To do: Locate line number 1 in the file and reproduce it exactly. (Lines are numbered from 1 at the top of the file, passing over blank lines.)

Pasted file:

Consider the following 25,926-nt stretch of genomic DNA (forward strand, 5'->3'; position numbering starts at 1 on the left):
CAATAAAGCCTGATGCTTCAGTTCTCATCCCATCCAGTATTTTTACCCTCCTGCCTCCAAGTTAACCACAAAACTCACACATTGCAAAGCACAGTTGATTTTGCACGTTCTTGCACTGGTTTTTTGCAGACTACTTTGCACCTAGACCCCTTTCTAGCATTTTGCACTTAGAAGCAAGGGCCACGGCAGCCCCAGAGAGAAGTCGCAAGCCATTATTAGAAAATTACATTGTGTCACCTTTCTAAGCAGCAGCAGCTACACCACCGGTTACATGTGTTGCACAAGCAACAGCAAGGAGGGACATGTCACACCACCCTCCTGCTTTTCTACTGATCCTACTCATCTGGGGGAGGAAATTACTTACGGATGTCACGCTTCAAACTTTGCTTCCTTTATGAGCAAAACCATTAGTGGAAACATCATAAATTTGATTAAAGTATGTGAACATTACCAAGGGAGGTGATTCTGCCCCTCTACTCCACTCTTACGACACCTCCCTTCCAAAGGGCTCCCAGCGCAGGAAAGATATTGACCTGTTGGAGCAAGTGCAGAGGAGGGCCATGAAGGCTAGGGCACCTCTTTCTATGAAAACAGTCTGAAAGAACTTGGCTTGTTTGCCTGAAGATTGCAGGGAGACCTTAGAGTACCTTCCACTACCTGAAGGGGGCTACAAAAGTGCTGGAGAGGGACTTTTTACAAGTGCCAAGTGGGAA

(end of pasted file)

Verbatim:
Consider the following 25,926-nt stretch of genomic DNA (forward strand, 5'->3'; position numbering starts at 1 on the left):